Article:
How do you fix The Grand Tour in Series 2?

The Grand Tour

The Grand Tour Season 2 needs…

When The Grand Tour launched with an explosion of money in November, we were delighted. We gave Jeremy Clarkson, James May and Richard Hammond’s Amazon follow-up to Top Gear a massive thumbs-up.

And while the show has continued to entertain us 12 episodes later, there are a few niggling things that we hope they can iron out when they return for a second run. With most of the show already filmed before the first episode’s release, we’ll give them the benefit of the doubt, but here’s what they need to change if they want to stay ahead of Top Gear.

1 – Make it more real

Over the years, it became obvious that the main attraction of the 2002 era of Top Gear was the crazy antics and massive journeys the trio would take part in. The whole “car review” part of the show declined in favour of beautiful and hilariously entertaining short films.

This is totally fine, but the problem is that they’ve made them feel too filmic and unrealistic. Back when they had one of their first trips to America 10 years ago, you truly felt that they were in danger of being beaten up by rednecks who hated their slogans about Hillary Clinton and NASCAR on their cars.

With hindsight, that was probably all make believe too. But it at least felt like it could have happened. Even when the trio were given tasks and had to build objects or buy cheap cars, you felt like this is something that at least could have happened if we suspend our imagination.

But now, Jeremy and co are fully aware of the in-joke that it’s all a load of fakery and regularly wink at the camera because of it. They’re running around with bazookas, for Ford’s sake. And if they’re not, it’s blatantly obvious that what they’re getting up to was planned to the second. So, it would be great if they at least attempted to make it have a more authentic twang without losing their camaraderie.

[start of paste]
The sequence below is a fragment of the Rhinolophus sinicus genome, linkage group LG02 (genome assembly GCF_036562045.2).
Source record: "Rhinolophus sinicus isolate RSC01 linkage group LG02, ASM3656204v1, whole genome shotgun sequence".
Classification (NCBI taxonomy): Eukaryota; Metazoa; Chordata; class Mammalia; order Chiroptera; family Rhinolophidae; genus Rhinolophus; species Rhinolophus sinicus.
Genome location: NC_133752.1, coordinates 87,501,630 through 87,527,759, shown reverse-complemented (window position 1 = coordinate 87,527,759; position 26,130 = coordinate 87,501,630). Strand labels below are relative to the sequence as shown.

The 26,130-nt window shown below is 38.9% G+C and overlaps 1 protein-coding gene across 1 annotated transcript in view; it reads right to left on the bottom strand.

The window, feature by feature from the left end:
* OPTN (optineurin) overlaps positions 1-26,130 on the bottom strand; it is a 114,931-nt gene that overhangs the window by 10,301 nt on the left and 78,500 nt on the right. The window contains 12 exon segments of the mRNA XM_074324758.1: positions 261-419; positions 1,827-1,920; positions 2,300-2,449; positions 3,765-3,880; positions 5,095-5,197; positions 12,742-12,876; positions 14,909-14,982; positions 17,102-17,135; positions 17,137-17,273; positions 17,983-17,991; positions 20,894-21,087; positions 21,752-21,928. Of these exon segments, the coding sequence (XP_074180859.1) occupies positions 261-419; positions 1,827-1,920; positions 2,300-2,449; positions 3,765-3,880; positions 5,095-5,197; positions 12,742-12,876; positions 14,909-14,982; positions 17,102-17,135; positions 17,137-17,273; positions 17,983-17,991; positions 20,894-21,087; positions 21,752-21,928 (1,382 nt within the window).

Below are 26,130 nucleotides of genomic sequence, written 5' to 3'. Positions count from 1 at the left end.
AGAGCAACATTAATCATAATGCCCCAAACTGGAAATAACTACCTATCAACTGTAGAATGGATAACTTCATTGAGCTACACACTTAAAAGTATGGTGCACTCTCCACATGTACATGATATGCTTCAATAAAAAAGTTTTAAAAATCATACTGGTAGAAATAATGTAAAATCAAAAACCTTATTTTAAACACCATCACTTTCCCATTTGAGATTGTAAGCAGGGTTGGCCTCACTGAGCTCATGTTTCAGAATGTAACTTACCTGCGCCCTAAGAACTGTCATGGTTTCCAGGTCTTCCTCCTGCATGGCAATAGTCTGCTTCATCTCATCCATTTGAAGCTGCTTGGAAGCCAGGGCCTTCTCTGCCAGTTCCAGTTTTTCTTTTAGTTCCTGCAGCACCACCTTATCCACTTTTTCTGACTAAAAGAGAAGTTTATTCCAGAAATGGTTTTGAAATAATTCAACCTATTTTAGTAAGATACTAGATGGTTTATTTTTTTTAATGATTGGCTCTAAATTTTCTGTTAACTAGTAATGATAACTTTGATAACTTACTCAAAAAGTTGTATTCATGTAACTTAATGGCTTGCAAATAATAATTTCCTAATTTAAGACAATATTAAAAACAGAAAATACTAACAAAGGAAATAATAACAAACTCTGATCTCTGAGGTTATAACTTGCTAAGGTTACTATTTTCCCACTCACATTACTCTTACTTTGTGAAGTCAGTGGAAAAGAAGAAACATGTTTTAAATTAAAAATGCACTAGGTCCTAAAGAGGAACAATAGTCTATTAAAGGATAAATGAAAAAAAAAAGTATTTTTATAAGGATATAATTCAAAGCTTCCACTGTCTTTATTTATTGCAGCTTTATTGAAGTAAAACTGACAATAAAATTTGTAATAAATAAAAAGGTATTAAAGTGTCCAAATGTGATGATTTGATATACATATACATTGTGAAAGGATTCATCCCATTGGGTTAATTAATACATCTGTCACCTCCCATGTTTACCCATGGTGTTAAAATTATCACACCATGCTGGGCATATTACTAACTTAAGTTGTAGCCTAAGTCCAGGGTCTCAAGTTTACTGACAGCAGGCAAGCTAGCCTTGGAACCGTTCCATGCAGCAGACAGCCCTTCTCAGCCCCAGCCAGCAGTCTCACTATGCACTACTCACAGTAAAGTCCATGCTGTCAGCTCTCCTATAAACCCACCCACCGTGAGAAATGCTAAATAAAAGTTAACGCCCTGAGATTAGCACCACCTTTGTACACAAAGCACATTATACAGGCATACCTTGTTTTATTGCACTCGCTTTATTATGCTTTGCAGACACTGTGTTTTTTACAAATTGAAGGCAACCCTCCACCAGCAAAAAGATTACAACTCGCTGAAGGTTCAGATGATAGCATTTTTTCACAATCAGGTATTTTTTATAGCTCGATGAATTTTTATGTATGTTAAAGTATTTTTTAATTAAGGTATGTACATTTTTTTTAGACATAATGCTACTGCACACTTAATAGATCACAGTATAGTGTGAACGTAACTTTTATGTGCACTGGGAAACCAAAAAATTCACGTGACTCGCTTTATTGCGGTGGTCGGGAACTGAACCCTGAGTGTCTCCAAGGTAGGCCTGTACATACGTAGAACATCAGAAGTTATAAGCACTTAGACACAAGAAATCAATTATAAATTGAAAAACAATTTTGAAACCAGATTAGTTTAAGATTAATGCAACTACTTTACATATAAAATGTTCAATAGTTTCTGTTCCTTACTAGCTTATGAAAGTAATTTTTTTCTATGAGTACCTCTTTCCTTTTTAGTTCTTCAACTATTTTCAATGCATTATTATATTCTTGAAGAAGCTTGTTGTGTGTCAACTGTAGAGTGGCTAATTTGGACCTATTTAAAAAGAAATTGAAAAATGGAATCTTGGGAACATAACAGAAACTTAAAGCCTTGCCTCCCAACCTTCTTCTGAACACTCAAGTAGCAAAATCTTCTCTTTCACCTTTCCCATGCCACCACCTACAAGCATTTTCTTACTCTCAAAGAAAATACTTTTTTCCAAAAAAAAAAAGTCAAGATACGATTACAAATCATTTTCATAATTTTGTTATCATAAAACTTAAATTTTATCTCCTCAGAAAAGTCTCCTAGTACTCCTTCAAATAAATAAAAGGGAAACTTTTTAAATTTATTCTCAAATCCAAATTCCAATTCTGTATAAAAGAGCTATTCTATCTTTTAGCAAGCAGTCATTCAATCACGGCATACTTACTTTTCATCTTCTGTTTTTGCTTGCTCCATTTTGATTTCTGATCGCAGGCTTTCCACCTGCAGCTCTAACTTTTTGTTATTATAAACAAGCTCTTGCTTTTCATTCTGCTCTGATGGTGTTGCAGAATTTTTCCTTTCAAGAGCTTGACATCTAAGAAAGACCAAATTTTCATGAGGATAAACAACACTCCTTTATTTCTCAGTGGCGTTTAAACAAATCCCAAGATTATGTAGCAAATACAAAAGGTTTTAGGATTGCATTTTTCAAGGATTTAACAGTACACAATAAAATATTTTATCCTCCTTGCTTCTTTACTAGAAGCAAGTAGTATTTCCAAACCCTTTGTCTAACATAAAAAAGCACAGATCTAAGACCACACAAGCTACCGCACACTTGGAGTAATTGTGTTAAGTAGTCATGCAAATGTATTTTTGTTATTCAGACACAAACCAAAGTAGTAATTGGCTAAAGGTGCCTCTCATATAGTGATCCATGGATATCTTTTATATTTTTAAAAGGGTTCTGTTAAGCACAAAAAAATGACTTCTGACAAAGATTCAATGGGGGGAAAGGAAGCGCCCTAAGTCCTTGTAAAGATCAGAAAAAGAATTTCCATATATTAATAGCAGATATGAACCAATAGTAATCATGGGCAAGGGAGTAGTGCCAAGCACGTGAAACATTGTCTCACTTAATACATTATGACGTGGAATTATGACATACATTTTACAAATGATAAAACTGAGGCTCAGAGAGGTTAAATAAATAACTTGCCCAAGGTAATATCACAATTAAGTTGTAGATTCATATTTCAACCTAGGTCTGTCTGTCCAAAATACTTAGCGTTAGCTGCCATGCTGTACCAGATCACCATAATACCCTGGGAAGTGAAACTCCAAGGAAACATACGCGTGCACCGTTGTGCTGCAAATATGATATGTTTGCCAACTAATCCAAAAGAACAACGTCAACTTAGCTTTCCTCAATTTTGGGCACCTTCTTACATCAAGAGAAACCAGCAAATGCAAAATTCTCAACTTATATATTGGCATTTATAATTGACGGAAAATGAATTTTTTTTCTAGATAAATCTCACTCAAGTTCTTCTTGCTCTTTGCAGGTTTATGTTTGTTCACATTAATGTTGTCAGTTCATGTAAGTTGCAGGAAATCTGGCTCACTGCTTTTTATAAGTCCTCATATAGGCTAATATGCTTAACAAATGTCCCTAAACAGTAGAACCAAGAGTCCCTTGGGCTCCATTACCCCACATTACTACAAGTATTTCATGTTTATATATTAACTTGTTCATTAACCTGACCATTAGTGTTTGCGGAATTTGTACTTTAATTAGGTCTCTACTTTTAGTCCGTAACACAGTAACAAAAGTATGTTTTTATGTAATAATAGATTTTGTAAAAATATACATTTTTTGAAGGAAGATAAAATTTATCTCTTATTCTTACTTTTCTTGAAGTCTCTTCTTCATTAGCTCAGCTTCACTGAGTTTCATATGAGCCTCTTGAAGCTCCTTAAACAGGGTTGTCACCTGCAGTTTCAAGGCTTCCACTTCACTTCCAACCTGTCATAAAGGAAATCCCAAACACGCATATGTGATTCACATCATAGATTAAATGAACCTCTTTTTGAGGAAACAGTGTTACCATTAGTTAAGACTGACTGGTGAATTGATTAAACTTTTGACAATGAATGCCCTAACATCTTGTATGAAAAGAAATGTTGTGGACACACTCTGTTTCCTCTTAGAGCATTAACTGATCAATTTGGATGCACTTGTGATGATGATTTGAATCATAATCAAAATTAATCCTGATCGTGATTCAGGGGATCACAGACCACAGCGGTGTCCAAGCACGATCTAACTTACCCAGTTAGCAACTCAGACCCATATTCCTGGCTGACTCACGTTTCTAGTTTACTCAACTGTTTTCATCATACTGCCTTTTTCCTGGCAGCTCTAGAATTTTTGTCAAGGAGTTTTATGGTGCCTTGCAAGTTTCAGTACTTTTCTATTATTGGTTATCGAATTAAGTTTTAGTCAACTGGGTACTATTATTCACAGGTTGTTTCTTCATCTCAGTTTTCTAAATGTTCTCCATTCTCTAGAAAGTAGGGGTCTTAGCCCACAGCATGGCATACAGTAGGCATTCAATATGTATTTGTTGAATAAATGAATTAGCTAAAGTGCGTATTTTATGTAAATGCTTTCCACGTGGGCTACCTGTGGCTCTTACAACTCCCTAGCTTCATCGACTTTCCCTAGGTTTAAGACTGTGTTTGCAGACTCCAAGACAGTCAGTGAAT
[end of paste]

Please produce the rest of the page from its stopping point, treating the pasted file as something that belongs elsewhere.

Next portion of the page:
2 – Make Richard Hammond nice again

If you meet Richard Hammond in person, you’ll quickly realise that he’s a bloody lovely man. Funny, kind and the type of bloke you’d like to share a pint with.

Without even taking into account the awkward and entirely inappropriate ice-cream gag fiasco, something has happened to Richard on screen. It’s as if they’ve asked him to put on a completely different kind of persona, and it’s starting to grate.

One of the hallmarks of Clarkson, Hammond and May’s brand of TV is their bickering nature. But if you watch back old Top Gear episodes, it was all done with at least a feeling of friendly banter rather than them actually being mean to each other.

For whatever reason, Richard has flipped the bicker switch up to 11. It comes across as unnecessarily grouchy and mean spirited. Make the Hamster Great Again!

3 – Get rid of the American Idiot

In place of The Stig in The Grand Tour is guest driver Mike Skinner (not the bloke from The Streets) as ‘The American’. His job is to drive cars around their track and set a fastest time. Fine.

But sadly, Skinner is simply not entertaining. Whatsoever. As a bit of a NASCAR favourite in the States, he was clearly appointed to please American viewers, but at no point have we found ourselves even raising a smile during his appearances.

All that happens with each segment is Jeremy making some kind of gag relating to Skinner not liking communists and then cut to the driver moaning about how crap the car is. He genuinely looks pissed off that he’s come to the UK.